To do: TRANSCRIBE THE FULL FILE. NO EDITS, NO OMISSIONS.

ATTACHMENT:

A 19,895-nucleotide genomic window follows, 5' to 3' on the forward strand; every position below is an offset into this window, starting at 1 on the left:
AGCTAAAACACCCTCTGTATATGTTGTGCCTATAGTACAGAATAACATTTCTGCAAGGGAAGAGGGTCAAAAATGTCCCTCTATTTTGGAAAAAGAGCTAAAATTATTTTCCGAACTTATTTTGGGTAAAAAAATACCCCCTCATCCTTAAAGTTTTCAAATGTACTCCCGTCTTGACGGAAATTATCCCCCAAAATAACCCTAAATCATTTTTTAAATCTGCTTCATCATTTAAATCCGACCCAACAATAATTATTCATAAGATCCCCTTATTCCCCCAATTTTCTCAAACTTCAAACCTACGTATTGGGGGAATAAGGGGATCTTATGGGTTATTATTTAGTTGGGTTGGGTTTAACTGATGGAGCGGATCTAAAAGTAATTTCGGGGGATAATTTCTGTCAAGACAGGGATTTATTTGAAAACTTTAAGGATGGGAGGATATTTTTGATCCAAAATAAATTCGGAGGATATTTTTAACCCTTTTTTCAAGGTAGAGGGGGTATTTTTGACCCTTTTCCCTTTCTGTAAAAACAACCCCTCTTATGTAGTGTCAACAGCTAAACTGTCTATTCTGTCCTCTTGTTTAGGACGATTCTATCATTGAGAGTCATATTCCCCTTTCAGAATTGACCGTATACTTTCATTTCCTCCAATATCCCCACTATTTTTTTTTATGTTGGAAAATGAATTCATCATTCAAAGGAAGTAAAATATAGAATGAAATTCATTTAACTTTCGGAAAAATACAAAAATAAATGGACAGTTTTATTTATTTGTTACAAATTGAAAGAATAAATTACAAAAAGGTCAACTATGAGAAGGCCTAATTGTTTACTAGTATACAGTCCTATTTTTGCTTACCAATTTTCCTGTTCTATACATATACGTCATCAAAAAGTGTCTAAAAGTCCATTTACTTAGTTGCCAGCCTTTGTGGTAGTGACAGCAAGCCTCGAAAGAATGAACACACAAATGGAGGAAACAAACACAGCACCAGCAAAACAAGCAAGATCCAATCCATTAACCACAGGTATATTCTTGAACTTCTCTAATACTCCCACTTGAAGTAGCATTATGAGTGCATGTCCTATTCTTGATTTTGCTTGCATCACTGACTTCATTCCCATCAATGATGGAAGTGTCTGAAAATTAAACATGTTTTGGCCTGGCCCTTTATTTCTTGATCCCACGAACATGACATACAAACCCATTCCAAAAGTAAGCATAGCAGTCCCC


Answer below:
A 19,895-nucleotide genomic window follows, 5' to 3' on the forward strand; every position below is an offset into this window, starting at 1 on the left:
AGCTAAAACACCCTCTGTATATGTTGTGCCTATAGTACAGAATAACATTTCTGCAAGGGAAGAGGGTCAAAAATGTCCCTCTATTTTGGAAAAAGAGCTAAAATTATTTTCCGAACTTATTTTGGGTAAAAAAATACCCCCTCATCCTTAAAGTTTTCAAATGTACTCCCGTCTTGACGGAAATTATCCCCCAAAATAACCCTAAATCATTTTTTAAATCTGCTTCATCATTTAAATCCGACCCAACAATAATTATTCATAAGATCCCCTTATTCCCCCAATTTTCTCAAACTTCAAACCTACGTATTGGGGGAATAAGGGGATCTTATGGGTTATTATTTAGTTGGGTTGGGTTTAACTGATGGAGCGGATCTAAAAGTAATTTCGGGGGATAATTTCTGTCAAGACAGGGATTTATTTGAAAACTTTAAGGATGGGAGGATATTTTTGATCCAAAATAAATTCGGAGGATATTTTTAACCCTTTTTTCAAGGTAGAGGGGGTATTTTTGACCCTTTTCCCTTTCTGTAAAAACAACCCCTCTTATGTAGTGTCAACAGCTAAACTGTCTATTCTGTCCTCTTGTTTAGGACGATTCTATCATTGAGAGTCATATTCCCCTTTCAGAATTGACCGTATACTTTCATTTCCTCCAATATCCCCACTATTTTTTTTTATGTTGGAAAATGAATTCATCATTCAAAGGAAGTAAAATATAGAATGAAATTCATTTAACTTTCGGAAAAATACAAAAATAAATGGACAGTTTTATTTATTTGTTACAAATTGAAAGAATAAATTACAAAAAGGTCAACTATGAGAAGGCCTAATTGTTTACTAGTATACAGTCCTATTTTTGCTTACCAATTTTCCTGTTCTATACATATACGTCATCAAAAAGTGTCTAAAAGTCCATTTACTTAGTTGCCAGCCTTTGTGGTAGTGACAGCAAGCCTCGAAAGAATGAACACACAAATGGAGGAAACAAACACAGCACCAGCAAAACAAGCAAGATCCAATCCATTAACCACAGGTATATTCTTGAACTTCTCTAATACTCCCACTTGAAGTAGCATTATGAGTGCATGTCCTATTCTTGATTTTGCTTGCATCACTGACTTCATTCCCATCAATGATGGAAGTGTCTGAAAATTAAACATGTTTTGGCCTGGCCCTTTATTTCTTGATCCCACGAACATGACATACAAACCCATTCCAAAAGTAAGCATAGCAGTCCCC